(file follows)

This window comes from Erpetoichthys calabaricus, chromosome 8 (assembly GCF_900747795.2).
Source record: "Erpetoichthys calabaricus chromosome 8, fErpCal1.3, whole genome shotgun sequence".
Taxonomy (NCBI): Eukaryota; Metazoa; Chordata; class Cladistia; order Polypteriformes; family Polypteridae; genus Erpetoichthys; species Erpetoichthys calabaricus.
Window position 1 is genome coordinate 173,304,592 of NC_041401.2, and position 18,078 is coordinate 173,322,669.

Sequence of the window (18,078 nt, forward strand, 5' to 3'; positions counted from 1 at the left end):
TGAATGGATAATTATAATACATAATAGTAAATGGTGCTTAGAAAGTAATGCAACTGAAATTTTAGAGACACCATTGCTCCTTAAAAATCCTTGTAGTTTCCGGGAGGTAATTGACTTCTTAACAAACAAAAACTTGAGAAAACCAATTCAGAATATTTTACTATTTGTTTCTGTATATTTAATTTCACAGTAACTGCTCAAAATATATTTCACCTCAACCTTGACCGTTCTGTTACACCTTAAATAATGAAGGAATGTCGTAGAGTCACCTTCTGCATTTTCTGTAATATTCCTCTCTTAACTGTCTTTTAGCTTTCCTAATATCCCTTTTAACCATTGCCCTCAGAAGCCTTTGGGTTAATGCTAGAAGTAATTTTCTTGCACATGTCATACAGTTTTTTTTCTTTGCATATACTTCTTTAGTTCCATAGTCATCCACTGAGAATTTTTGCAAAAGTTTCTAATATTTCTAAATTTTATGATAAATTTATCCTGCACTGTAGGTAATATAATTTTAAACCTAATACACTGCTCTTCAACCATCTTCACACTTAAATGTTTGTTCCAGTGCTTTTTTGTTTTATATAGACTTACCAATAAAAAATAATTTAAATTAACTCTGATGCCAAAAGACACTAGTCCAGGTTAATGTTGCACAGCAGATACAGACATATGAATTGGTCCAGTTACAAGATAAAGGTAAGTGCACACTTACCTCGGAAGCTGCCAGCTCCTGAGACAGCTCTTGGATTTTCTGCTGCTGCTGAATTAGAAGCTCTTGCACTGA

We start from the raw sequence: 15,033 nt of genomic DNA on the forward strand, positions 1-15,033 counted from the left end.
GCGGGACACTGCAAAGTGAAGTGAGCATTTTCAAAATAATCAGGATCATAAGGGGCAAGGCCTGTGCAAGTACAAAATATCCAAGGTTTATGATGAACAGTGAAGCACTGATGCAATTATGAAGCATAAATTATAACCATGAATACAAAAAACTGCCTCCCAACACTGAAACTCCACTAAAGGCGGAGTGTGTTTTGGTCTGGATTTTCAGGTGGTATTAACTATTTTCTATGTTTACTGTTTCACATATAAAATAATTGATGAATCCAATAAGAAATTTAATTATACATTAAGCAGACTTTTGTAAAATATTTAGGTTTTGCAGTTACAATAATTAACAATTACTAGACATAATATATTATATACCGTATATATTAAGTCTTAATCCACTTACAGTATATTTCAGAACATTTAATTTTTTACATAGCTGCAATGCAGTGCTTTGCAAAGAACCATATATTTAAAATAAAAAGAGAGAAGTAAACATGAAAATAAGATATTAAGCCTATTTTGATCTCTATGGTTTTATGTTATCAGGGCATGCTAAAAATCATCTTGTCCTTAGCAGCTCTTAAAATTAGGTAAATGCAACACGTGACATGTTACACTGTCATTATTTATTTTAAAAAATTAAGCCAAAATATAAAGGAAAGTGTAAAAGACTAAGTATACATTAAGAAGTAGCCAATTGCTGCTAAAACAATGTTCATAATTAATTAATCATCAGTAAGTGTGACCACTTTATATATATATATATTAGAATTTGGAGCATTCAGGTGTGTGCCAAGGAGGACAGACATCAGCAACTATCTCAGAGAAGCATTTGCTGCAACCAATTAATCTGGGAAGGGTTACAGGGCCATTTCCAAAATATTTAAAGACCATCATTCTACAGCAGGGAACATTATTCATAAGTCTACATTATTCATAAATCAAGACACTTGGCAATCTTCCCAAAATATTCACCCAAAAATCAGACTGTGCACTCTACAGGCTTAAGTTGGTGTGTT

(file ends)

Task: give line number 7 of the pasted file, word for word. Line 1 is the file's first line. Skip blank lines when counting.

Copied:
We start from the raw sequence: 15,033 nt of genomic DNA on the forward strand, positions 1-15,033 counted from the left end.